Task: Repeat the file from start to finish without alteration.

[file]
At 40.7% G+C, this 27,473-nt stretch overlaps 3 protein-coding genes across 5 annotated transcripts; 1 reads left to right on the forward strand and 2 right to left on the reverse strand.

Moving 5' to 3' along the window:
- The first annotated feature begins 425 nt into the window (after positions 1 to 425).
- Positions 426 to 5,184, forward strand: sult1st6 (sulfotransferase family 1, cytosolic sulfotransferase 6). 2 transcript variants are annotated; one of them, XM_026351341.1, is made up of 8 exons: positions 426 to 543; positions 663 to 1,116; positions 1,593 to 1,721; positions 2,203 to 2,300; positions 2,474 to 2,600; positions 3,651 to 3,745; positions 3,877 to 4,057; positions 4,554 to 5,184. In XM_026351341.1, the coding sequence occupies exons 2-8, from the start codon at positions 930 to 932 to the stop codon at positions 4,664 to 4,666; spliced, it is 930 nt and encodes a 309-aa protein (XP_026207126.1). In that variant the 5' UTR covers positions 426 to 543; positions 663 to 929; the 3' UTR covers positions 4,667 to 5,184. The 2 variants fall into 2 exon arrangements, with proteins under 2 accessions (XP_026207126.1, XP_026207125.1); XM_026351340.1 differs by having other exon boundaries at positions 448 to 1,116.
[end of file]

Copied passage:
At 40.7% G+C, this 27,473-nt stretch overlaps 3 protein-coding genes across 5 annotated transcripts; 1 reads left to right on the forward strand and 2 right to left on the reverse strand.

Moving 5' to 3' along the window:
- The first annotated feature begins 425 nt into the window (after positions 1 to 425).
- Positions 426 to 5,184, forward strand: sult1st6 (sulfotransferase family 1, cytosolic sulfotransferase 6). 2 transcript variants are annotated; one of them, XM_026351341.1, is made up of 8 exons: positions 426 to 543; positions 663 to 1,116; positions 1,593 to 1,721; positions 2,203 to 2,300; positions 2,474 to 2,600; positions 3,651 to 3,745; positions 3,877 to 4,057; positions 4,554 to 5,184. In XM_026351341.1, the coding sequence occupies exons 2-8, from the start codon at positions 930 to 932 to the stop codon at positions 4,664 to 4,666; spliced, it is 930 nt and encodes a 309-aa protein (XP_026207126.1). In that variant the 5' UTR covers positions 426 to 543; positions 663 to 929; the 3' UTR covers positions 4,667 to 5,184. The 2 variants fall into 2 exon arrangements, with proteins under 2 accessions (XP_026207126.1, XP_026207125.1); XM_026351340.1 differs by having other exon boundaries at positions 448 to 1,116.